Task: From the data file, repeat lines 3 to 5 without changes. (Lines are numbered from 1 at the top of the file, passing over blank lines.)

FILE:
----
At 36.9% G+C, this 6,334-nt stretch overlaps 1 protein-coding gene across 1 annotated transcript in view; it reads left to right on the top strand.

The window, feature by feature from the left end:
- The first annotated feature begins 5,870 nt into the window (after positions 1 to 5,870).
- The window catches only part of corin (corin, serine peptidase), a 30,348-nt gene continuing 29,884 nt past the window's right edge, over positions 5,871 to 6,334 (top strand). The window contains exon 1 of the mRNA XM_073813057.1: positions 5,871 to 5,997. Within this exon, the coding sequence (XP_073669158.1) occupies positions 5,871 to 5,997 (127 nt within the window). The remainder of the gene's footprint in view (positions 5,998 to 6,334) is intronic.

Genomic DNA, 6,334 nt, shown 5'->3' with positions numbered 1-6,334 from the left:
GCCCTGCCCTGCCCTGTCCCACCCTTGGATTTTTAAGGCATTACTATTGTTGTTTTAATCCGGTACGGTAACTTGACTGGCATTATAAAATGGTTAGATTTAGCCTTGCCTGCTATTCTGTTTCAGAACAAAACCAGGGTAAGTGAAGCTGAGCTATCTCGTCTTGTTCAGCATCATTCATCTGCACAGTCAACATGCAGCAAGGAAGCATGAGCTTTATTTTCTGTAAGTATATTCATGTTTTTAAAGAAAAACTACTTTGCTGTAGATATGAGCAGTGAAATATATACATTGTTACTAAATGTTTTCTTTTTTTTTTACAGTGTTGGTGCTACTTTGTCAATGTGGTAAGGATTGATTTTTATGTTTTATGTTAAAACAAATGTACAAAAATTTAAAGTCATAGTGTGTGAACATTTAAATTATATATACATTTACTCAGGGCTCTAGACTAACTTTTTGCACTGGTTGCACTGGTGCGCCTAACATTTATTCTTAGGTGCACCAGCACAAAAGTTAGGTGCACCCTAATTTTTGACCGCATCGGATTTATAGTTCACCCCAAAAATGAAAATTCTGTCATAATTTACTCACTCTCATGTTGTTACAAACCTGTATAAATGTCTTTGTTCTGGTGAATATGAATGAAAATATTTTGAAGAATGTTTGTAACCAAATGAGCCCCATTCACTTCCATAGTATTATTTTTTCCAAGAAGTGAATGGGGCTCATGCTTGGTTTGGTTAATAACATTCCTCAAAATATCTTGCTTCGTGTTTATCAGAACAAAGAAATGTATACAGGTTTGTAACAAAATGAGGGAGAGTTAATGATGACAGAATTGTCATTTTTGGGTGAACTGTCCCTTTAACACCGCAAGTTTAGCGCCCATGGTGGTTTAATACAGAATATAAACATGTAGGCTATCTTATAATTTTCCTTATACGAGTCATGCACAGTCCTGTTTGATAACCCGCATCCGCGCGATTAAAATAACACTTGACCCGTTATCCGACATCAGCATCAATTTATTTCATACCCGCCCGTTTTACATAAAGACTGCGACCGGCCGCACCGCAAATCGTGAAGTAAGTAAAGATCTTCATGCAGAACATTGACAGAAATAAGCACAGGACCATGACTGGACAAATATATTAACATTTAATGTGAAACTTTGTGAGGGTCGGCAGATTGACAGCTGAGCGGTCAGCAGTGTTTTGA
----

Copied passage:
- The first annotated feature begins 5,870 nt into the window (after positions 1 to 5,870).
- The window catches only part of corin (corin, serine peptidase), a 30,348-nt gene continuing 29,884 nt past the window's right edge, over positions 5,871 to 6,334 (top strand). The window contains exon 1 of the mRNA XM_073813057.1: positions 5,871 to 5,997. Within this exon, the coding sequence (XP_073669158.1) occupies positions 5,871 to 5,997 (127 nt within the window). The remainder of the gene's footprint in view (positions 5,998 to 6,334) is intronic.

Genomic DNA, 6,334 nt, shown 5'->3' with positions numbered 1-6,334 from the left: